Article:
Elsie de Wolfe advocated “function follows form” in search for the subtracting the décor of the Victorian era in redefining houses as places of home, de Wolfe took ownership in the constituent precedent of a room of four walls and enabled limitation of ornamentation in modesty. The influence de Wolfe had to the women, of prescribed social roles of the American emergencies, had it been to enable interior décor of expression of one’s identity, and to take image of one’s needs and wants of a single harmonious design statement of simplicity, suitability, comfort and proportion. Furthermore, de Wolfe’s use of natural embodiment of leopard and zebra that lie asleep on couches or on the floors. While white paint of walls became the backdrop to simplify the vertical boundaries while also expanding the room as it is visible to see the corners of the room, while mirrors were used to multiply the room while also offering a space of no secrets.

Decorator Elsie de Wolfe Took L.A. by Storm in the 1940s Photos | Architectural Digest. A Charles Baskerville mural enlivens Di Frasso’s home. Photo: Simon Watson
Figure 8. Countess Dorothy di Frasso’s home

Lightening the 20th century through the social aspiration in the time of loss and desperately from the industrious times and the image of cities formulating a muted city, populated by working class, expression of identity was unapparent. The works of de Wolfe and Draper presented the regenerative power that colour scheme in decorating with colours with the fertile seasons of Celsius afflicted by the sensory aspects. Aware of the importance of visual aspect of a home, she filled the house of visual language that allow the life of the outdoor to flow inside and preferred soft pastels that was kind and gentle to the eyes to narrate the room of its imagery and through colour utilising analogous scheme that “subtly faded into the other” to allow a house of playground of delicate transitions of entrance to the rooms. Unity and sync style assure one’s identity and confidence in a woman’s home.

Elsie de Wolfe and Dorothy Draper shared interest of the natural forms, away from the linear and industrious imagery of the city.

What defined Draper as the woman that professionalised interior designing for all to aspire, her style was more distinctive. Owens (2005) described her works of escapism and surrealism in awakening the stationary walls of the interior to portray facades of the aspirations of the colours of the future. Other times it was illustrations of exaggerated large leaves and flowers that had blossomed on the face of the furniture enabling one’s fantasies for imagination through the intense colours that followed from room to room. Such atmospheres embedded itself in the life of each rooms in the use of dimensional plasterwork on the walls or the bold colours that highly contrasted each other. Draper’s touch “roots of traditional,” concepts of décor that “branches and blossom to reflect the needs and wants of American public,” of which the nationwide of erosion brought upon by the World War I and the Great Depression to “hope and optimism.” Draper’s choice of complimentary choice of colours proposed a “risk” and was viewed a vision of idealism and “distraction to the muted city.” (Varney, 1989)

Draper’s use of psychology of colour to uplift the spirits of the people to romanticise of the rational reality the American’s lived in. This enabled the middle class to find their identity, that too, was necessity to enable an expression of home in the means of their desires of the family name, as oppose to aspiring to have of similar luxuriance of the upper class through her advocacy of “full colour and style coordination.” Draper prefaced to work for public spaces, enabling her designs to be of large scales that will have a better outreach and influence the public. Homes were too intimate for Draper, such small spaces and narrowed to a singular family was not a style she abided with, instead she worked on changing the normality we now know of the hotels, its presentation in imagery and spaciousness, its allocation and informality to activate a public space to be of a welcoming estate that greets its people of the wonders of colours to “announce personality to the world; inviting the Draper touch.” (Varney, 1988)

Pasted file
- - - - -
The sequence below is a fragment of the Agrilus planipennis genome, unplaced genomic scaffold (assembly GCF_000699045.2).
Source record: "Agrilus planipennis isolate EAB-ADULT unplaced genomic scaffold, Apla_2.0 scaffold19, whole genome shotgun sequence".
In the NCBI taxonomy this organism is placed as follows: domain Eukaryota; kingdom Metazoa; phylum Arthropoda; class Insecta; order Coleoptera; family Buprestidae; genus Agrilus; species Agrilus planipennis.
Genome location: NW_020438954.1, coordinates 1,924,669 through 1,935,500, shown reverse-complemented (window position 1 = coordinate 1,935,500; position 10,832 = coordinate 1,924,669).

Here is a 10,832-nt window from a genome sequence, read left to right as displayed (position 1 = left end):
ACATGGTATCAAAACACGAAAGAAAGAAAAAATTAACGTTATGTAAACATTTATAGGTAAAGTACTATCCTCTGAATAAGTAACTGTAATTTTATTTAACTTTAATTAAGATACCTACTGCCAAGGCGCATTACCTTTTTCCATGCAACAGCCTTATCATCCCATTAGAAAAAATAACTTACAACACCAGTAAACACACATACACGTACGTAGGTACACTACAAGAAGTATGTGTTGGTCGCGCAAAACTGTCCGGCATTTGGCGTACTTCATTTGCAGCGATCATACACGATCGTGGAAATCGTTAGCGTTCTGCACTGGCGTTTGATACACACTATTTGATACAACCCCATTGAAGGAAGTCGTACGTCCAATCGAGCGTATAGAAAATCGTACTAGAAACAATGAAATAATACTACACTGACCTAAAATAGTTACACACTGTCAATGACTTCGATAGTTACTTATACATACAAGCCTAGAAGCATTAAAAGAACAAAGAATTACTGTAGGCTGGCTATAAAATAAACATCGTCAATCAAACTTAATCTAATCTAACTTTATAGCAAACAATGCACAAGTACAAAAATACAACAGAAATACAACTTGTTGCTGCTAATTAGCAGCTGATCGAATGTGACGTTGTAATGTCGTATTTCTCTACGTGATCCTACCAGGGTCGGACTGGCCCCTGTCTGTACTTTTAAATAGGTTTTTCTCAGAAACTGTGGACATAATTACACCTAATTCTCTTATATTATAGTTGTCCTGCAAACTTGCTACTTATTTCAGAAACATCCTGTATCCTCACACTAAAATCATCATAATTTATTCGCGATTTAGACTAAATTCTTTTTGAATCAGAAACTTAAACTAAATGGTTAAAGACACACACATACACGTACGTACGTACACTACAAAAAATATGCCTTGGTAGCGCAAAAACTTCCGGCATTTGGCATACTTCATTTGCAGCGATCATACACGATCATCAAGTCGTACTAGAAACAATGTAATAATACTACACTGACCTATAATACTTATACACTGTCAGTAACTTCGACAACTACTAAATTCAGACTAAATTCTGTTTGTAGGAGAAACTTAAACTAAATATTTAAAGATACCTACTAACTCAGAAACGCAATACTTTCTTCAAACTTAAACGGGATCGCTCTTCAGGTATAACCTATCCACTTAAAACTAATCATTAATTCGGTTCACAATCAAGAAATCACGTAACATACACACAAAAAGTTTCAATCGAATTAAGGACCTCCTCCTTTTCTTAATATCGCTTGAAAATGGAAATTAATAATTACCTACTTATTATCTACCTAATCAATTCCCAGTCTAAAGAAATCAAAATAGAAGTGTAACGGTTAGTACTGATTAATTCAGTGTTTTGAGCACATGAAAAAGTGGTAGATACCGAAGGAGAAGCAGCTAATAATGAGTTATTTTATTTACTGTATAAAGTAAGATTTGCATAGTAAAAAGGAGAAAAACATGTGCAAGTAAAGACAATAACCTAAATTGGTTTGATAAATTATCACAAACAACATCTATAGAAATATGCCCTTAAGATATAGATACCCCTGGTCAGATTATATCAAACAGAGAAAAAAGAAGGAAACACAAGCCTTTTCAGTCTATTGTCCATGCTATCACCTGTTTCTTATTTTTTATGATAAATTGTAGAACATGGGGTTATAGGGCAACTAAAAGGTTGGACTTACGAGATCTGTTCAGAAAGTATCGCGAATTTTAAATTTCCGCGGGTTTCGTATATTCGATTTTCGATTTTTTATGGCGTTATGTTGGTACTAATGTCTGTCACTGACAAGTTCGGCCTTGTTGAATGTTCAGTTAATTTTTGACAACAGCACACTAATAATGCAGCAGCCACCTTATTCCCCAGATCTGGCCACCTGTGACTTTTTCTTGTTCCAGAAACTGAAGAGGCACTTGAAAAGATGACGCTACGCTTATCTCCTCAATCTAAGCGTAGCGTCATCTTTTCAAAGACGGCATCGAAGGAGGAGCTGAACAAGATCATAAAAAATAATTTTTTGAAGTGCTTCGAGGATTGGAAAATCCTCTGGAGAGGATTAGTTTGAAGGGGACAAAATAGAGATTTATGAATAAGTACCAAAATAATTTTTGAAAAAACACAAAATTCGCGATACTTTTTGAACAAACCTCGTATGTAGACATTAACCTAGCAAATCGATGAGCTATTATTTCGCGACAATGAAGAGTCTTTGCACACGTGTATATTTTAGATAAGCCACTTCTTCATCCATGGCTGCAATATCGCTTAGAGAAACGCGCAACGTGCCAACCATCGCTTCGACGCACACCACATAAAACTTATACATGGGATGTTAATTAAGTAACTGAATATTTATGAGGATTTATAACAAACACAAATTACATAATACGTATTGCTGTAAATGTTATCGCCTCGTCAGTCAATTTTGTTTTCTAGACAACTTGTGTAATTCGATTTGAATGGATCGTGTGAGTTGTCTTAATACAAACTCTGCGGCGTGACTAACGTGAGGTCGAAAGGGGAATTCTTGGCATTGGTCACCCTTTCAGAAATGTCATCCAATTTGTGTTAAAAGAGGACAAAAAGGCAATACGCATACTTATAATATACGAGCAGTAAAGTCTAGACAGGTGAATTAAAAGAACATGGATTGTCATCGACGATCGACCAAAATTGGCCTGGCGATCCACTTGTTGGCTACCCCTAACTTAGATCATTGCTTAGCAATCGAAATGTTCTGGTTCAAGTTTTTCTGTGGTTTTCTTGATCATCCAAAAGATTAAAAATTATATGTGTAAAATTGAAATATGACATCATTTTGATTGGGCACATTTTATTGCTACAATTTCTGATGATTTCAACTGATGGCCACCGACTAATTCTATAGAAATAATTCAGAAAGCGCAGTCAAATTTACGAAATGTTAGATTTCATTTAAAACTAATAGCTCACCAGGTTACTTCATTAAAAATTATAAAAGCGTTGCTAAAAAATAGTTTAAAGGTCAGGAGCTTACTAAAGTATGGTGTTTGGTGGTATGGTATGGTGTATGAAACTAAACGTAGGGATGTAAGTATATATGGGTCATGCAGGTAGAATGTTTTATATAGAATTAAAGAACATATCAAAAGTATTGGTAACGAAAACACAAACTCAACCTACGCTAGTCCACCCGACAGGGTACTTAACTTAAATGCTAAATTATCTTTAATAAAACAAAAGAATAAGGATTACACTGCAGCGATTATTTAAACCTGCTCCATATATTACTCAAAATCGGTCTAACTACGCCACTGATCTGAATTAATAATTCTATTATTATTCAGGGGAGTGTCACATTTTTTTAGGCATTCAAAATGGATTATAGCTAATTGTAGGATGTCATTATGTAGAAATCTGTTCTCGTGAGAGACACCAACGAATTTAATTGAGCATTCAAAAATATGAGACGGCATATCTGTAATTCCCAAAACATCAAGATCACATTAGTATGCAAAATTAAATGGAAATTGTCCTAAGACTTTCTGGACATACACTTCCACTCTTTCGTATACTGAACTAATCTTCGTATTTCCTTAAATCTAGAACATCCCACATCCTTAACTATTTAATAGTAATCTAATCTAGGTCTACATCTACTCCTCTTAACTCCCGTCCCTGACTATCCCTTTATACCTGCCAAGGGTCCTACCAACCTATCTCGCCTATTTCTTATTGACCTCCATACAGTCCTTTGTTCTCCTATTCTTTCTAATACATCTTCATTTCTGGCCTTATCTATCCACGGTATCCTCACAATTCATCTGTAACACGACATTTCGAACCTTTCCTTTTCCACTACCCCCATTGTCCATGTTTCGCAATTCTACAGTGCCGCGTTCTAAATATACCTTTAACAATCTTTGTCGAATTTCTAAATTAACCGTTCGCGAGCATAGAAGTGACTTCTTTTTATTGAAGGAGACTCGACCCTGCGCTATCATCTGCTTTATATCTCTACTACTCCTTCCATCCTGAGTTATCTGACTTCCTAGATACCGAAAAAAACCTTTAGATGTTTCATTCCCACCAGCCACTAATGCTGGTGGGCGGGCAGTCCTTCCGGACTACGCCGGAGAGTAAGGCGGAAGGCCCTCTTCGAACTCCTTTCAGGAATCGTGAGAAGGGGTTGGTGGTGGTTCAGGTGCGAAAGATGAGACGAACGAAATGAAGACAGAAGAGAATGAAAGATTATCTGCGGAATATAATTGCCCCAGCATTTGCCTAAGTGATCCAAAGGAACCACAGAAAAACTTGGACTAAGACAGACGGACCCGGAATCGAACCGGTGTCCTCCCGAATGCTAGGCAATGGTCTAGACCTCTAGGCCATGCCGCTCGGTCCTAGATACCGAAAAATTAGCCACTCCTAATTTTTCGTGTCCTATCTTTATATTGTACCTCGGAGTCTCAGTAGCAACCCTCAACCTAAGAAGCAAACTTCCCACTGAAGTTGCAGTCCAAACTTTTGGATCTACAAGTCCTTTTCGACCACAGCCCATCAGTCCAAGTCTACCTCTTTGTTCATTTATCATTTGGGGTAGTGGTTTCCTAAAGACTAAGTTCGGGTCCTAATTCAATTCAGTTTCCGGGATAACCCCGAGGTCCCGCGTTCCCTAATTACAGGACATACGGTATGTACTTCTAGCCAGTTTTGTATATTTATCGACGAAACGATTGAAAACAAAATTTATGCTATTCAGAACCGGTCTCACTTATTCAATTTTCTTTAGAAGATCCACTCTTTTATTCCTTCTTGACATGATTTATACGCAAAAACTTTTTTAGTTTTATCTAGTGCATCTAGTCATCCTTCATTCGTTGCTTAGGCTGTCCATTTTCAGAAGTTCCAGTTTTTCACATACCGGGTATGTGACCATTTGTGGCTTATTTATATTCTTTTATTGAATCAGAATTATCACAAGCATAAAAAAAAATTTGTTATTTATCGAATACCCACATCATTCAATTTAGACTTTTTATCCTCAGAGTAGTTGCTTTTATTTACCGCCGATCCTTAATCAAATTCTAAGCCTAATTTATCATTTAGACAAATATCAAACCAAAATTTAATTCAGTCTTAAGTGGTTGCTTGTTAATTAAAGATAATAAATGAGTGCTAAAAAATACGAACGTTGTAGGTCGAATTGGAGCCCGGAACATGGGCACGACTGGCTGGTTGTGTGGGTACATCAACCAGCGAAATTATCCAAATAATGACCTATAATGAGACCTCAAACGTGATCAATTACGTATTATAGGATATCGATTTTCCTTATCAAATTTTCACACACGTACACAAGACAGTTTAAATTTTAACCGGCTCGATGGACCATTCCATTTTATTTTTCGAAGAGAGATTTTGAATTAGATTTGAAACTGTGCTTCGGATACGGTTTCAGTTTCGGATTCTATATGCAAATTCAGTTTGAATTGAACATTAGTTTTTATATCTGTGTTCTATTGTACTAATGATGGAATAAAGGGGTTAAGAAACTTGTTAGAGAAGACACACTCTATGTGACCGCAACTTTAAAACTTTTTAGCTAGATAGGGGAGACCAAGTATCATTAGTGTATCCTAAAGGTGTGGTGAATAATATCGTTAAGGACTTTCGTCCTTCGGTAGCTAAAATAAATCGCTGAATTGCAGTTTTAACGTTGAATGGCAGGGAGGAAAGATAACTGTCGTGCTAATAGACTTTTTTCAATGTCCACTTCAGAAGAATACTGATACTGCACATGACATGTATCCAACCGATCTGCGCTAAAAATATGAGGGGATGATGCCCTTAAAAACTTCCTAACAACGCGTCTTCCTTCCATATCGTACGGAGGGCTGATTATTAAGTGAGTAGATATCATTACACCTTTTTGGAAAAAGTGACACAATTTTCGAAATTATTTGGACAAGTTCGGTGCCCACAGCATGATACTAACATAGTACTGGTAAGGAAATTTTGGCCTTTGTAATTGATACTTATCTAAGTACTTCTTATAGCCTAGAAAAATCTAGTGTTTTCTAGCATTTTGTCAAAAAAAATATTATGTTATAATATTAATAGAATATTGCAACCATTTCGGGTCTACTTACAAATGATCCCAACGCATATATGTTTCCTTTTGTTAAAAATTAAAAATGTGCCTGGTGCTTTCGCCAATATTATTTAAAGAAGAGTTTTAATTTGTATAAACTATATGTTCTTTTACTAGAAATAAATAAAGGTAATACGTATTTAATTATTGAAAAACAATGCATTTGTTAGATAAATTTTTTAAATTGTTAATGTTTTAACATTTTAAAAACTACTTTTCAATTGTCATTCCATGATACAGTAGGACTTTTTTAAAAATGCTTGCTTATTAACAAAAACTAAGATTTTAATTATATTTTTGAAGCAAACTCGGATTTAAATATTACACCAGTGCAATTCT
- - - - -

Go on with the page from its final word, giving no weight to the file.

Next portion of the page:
Dorothy Draper Interior Designs

Colour use of Draper is the predominant aspect of her style amongst the oversize plasterwork, she utilised colour to promote emotion through scale and the value of colour it had, whilst the undesirable felts of system were painted to melt to the walls of the interior; in the time of expansion and the development of the cost efficient methods, furniture and amenities were redefined as entities that awaken the interior in the colours that invigorate the subject; categorising the objects to families of the room in the reformation of arrangement of the room.


Works of de Wolfe and Draper has a very powerful aesthetic that even a century after their works, it still stand in magnificence. In the more accepting use of colour of the contemporary fashion, the images of their work remains works of confidence and that neglects the societal acceptance of muted colours that simply fumes all that follow this rule. de Wolf and Draper advocated their love for the organic forms and its beauty that express these forms that freely exist that inspired its people of consumption of implementing colours to interiors.


Watercolour by the author. Tropical Leaves, 2018.


Enabling the natural colours, natural forms and the natural essence of being inspire the interior in more way than enabling decor to be considered as a entity that help bring life to the interior in allowing our objects to take shape of things we already love. Opposing conviction of the technology that enables in the images of life among the lifeless.

Watercolour by the author. Zebra Pattern, 2018.

The orchid complexion that we bring into our personal homes, also in expression of our individuality through the decisive acceptance of allowing outdoor images to reside our homes, indulging our spirits and souls in gardens truly influence into a route of fantasy.

A fantasy that citizens of the muted city needs that truly allows us to call our houses, our own.

Our home.

A place of comfort.

A place for love.

A place for life to nourish.

Watercolour by the author. Blossomed Floral Accompanied by Fronds, 2018.